Bryce Harper and Joc Pederson are just two of many MLB hitters. I wondered if there were any trends we could learn from this exercise, so I accumulated the necessary data during the 2015 season. I started with hitter projections from Steamer during the pre-season, then saved actual hitter statistics through May 25th, which was roughly the one-quarter point of the season for MLB teams. At the same time, I also saved the Steamer rest-of-season projections for May 26th and beyond. These projections would be compared to the actual rest-of-season statistics for each player from May 26th on.

I knew sample size would be an issue. This is just one season, after all. Also, I wanted a player to have a good number of plate appearances in the first one-fourth of the season for the Steamer projections to incorporate into the new projection. I also wanted a good number of plate appearances after the one-fourth point. I decided to use 100 plate appearances through May 25th and 100 plate appearances after May 25th as my admittedly arbitrary cutoff points in determining the sample of hitters. This left 238 hitters.

I divided these 238 hitters into three groups based on how well they hit through May 25th. There were 79 hitters who got off to very good starts, meaning their OPS through May 25th was at least .066 higher than their pre-season Steamer projection. These guys are the “Hot Starters.” The middle group of hitters consisted of 80 hitters who had an OPS through May 25th that was between -.047 and +.065 of their pre-season projection. These guys are the “Predictables.” The final group of 79 hitters had an OPS through May 25th that was -.048 or worse than their pre-season projection. These are the “Cold Starters.”

The chart below shows the pre-season OPS projection from Steamer, along with each group’s actual OPS through May 25th, and the difference between the two.

One thing to note is that all 238 players in this sample combined were projected for a .736 OPS, but had a .748 OPS through May 25th. For reference, all hitters in MLB had a .700 OPS in 2014 and .721 OPS in 2015, so the level of offense increased in baseball from 2014 to 2015 (and these hitters were selected based on playing time so are likely to be better hitters than the league as a whole). It appears that Steamer projected hitters for a lower level of offense than what actually occurred.

The Hot Starters group was very hot, with a combined OPS that was +.137 better than their pre-season projection. This group included the aforementioned Bryce Harper, along with other hot starters from last year such as Nelson Cruz, Stephen Vogt, Adrian Gonzalez, and Brandon Crawford.

As a group, the Predictables came in close to where they were projected, with a group OPS of .736 versus a predicted OPS of .730. Players who were almost spot on with their pre-season projection included Jean Segura, Kevin Kiermaier, Will Middlebrooks, and Steven Souza, Jr.

The Cold Starters group combined for an OPS that was nearly .113 worse than projected. Guys like Victor Martinez, Jayson Werth, Carlos Gonzalez, and Christian Yelich were among the biggest offenders in this group.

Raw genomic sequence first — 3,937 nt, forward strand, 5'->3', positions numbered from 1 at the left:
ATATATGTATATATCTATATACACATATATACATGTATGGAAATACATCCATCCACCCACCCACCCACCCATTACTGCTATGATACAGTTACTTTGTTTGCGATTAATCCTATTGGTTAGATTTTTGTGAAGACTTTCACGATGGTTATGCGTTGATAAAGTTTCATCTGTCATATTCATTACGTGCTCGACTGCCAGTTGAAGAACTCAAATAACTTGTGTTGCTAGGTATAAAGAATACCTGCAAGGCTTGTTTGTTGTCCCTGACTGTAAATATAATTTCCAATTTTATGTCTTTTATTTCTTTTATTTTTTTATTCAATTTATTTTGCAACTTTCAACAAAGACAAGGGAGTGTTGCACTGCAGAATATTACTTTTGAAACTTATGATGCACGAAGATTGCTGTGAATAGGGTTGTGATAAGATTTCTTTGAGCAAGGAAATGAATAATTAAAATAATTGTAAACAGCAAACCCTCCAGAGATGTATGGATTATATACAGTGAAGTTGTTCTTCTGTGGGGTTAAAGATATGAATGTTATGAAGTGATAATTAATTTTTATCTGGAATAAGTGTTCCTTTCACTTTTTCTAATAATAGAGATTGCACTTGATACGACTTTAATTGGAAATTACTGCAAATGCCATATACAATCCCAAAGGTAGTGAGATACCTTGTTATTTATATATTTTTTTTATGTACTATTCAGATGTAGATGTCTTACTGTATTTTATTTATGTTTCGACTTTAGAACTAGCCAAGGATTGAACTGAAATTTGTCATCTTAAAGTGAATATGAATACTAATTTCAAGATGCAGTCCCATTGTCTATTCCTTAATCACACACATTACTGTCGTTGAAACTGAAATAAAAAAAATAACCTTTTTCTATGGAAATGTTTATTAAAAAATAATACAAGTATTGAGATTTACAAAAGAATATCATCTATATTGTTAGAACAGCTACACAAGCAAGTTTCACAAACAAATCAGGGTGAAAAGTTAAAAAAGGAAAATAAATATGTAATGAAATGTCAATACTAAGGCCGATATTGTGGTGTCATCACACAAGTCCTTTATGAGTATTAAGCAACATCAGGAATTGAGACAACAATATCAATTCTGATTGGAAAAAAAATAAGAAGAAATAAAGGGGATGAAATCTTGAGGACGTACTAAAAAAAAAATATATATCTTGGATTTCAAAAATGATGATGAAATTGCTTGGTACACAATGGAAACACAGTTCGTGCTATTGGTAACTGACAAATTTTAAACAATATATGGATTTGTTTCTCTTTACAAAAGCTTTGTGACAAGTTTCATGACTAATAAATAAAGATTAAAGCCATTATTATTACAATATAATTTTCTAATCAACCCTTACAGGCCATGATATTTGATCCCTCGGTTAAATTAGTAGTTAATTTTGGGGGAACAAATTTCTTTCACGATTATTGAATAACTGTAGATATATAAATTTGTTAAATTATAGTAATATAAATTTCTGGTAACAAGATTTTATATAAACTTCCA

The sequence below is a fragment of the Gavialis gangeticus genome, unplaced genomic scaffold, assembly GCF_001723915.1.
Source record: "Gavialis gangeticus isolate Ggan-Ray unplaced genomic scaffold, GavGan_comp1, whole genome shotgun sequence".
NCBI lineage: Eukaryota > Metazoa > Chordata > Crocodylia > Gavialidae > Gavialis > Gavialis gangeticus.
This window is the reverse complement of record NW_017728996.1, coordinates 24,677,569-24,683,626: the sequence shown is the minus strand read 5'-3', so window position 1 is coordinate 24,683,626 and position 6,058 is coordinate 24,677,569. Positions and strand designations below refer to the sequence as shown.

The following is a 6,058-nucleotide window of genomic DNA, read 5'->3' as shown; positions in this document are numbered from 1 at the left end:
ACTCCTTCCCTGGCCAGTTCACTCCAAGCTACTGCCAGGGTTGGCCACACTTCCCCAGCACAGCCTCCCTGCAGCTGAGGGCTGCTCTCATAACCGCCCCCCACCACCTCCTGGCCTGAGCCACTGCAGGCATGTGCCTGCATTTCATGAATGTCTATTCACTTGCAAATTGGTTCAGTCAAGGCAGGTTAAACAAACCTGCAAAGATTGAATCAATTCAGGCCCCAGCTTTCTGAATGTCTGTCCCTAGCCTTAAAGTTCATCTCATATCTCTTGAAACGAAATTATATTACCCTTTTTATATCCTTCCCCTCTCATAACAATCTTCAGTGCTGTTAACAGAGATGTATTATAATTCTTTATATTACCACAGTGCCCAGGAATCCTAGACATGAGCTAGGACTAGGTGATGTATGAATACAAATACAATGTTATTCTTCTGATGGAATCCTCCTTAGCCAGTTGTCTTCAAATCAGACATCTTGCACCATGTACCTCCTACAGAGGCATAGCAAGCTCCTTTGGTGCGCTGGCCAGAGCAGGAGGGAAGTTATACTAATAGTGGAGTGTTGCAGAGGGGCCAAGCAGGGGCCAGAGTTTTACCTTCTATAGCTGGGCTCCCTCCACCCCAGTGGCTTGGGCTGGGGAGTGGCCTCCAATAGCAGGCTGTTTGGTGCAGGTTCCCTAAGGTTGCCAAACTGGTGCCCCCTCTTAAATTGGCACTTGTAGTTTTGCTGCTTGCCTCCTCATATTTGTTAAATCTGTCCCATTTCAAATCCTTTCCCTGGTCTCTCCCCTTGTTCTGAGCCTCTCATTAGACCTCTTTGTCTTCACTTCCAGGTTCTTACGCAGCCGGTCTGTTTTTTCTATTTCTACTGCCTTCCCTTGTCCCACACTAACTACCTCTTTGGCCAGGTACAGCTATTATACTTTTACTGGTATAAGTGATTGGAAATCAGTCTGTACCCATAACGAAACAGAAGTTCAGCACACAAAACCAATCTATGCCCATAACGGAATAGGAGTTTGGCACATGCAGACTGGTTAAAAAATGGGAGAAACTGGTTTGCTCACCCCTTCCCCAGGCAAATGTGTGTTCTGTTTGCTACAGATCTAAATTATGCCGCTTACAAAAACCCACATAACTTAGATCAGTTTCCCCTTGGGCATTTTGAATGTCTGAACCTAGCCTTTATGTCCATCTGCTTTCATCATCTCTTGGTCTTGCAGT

So how much did the rest-of-season projections change for each group? The chart below shows the same information as above in the first two columns, then adds the updated projection for each group, along with the difference between the pre-season projection and updated projection.

Notice that the Hot Starters were initially projected for the lowest OPS of the three groups and the Cold Starters were projected for the highest. After one-fourth of the season had been played, the Hot Starters group saw their projected OPS increase by .014, while the Cold Starters saw their projected OPS decrease by .011. Even after this update, the Cold Starters (with a combined .638 OPS at this point) were still projected to be nearly as good as the Hot Starters (with a combined .864 OPS through May 25th). The Cold Starters had started with a higher projection. Their lack of production through one-fourth of the season brought them down a notch, but the difference in rest-of-season projections for the hottest and coldest hitters was negligible.

As it turned out, the entire group of hitters in this sample outperformed their updated projections by .020 from May 25th on. This is not surprising when we realize that in 2015 MLB hitters did improve as the season went on, so it makes sense that the entire group of hitters would do better than Steamer projected because Steamer was likely projecting based on a lower offensive environment. MLB hitters hit even better in the second half than the first half of 2015. Here are the monthly OPS totals for MLB hitters in 2015:

 

April: .705 OPS

May: .712 OPS

June: .713 OPS

July: .719 OPS

August: .736 OPS

September: .737 OPS

 

As for the three groups of hitters in this study, the Hot Starters averaged an OPS of .767 as a group after May 25th, compared to their .741 rest-of-season projected OPS, an increase of .026, which was the largest increase of the three groups. The Predictables outperformed expectations by .017, and the Cold Starters were better by the least amount, at .014.

At this point, it looks like early-season hot hitters are more likely to beat their updated rest-of-season projection going forward. In this case, the Hot Starters and Cold Starters were given rest-of-season projections that were very similar (.741 and .740), but the Hot Starters out-produced the Cold Starters by .012 points of OPS. We might be on to something here. Before we dive further into this, let’s check up on our old friend “regression to the mean.”